HMRC could already request the information from UK-based digital platforms on an ad hoc basis, but the new rules, which came into force from 1 January 2024, mean that this information will start to flow automatically – and globally.

Websites in any of the 38 countries which have signed up to rules set out by the Organisation for Economic Co-operation and Development (OECD), will collect information on UK-resident sellers and share this with HMRC.

If you are trading on-line and need to register with HMRC then Hanley and Co. are specialists in this area and we will provide you with all of the necessary advice.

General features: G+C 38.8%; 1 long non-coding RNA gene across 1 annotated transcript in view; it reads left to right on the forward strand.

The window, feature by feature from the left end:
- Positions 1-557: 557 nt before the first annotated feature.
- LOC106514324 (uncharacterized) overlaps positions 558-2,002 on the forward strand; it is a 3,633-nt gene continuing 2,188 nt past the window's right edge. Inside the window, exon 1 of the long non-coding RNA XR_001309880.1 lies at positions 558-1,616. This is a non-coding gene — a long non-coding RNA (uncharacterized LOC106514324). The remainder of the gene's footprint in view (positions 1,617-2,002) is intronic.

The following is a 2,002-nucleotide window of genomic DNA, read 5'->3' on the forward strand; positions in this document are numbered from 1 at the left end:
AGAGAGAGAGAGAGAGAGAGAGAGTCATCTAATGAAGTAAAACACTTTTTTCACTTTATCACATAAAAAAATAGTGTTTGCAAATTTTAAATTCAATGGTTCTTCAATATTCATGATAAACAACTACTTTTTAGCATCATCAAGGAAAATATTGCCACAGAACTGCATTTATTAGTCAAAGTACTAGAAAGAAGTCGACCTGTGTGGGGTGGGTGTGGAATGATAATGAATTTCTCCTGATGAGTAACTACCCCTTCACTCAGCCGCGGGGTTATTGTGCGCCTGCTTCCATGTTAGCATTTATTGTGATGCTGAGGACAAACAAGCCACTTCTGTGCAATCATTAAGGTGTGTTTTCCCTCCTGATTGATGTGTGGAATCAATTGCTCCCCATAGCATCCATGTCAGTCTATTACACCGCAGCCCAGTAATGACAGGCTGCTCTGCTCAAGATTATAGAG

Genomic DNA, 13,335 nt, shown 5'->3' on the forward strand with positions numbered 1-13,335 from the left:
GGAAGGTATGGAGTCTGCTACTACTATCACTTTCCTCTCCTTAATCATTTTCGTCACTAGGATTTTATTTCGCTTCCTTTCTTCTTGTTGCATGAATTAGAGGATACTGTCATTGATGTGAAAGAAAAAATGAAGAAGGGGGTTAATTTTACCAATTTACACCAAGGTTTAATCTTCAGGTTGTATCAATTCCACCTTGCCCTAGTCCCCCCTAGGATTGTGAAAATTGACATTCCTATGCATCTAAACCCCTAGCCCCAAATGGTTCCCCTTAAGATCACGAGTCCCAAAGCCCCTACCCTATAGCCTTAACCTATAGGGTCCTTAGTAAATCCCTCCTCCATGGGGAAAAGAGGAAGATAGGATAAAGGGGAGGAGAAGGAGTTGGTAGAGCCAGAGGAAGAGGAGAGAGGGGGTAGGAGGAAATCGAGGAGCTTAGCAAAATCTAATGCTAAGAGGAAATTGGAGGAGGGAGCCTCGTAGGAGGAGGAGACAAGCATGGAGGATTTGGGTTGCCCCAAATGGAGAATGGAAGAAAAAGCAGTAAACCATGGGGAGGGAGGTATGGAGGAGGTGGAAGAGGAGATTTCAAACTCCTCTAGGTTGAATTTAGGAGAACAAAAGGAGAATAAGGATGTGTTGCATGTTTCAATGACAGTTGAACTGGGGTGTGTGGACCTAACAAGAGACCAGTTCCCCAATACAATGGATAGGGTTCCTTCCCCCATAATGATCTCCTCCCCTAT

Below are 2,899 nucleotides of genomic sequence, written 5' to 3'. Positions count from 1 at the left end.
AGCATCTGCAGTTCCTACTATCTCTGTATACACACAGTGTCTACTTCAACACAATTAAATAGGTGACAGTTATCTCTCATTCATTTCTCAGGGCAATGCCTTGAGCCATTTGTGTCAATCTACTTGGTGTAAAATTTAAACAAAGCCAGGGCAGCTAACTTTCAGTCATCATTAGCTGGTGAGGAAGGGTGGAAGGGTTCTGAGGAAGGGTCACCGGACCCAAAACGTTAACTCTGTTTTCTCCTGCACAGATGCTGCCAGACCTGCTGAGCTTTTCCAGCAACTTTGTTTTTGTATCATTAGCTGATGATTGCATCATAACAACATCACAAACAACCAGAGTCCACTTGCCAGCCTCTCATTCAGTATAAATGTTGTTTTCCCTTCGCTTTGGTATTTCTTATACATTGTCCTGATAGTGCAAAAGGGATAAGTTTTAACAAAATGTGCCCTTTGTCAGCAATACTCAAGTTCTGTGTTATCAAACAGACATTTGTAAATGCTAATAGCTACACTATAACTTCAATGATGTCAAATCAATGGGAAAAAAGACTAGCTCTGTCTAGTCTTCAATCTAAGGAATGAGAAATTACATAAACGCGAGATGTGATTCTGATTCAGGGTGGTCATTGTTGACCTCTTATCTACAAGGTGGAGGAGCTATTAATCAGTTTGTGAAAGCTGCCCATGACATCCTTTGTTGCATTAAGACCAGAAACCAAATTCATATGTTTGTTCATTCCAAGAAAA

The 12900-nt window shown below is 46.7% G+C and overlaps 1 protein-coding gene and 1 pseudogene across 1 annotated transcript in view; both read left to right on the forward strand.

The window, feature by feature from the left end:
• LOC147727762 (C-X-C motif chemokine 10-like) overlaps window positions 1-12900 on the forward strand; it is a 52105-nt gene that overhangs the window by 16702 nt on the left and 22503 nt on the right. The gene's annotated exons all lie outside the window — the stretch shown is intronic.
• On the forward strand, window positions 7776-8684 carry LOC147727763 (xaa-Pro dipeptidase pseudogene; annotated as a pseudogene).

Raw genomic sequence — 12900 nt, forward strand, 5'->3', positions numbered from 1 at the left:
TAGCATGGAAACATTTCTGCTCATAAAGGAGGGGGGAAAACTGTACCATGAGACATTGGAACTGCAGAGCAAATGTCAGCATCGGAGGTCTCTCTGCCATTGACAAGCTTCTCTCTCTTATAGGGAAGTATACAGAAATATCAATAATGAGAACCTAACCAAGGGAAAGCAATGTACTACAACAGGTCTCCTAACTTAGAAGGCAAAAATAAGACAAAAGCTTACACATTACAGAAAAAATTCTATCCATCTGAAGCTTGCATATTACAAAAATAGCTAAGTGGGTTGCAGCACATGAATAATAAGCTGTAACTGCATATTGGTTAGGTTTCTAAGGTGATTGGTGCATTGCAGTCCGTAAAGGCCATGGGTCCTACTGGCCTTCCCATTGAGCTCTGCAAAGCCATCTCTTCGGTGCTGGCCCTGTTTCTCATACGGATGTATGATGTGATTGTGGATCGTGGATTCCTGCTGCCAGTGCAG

How do we calculate your tax liability (and how can we minimise it?)

If you are just selling personal possessions and items from your attic there is no need to register as a business.  However, as soon as you buy items to sell them for profit you are deemed to be trading. If you buy and sell just a few items in the year your trading ‘gross’ profit may be covered by expenses and the authorities would not be too interested. However, once you ‘buy to sell’ more than a few items you will hopefully have made some level of profit and you should start keeping records and paying tax on any profits you make.  As soon as you “buy to sell” (other than possibly an odd item or two) this is a business and it is important that you notify the authorities within three months of commencing trading, otherwise you may be liable to a penalty.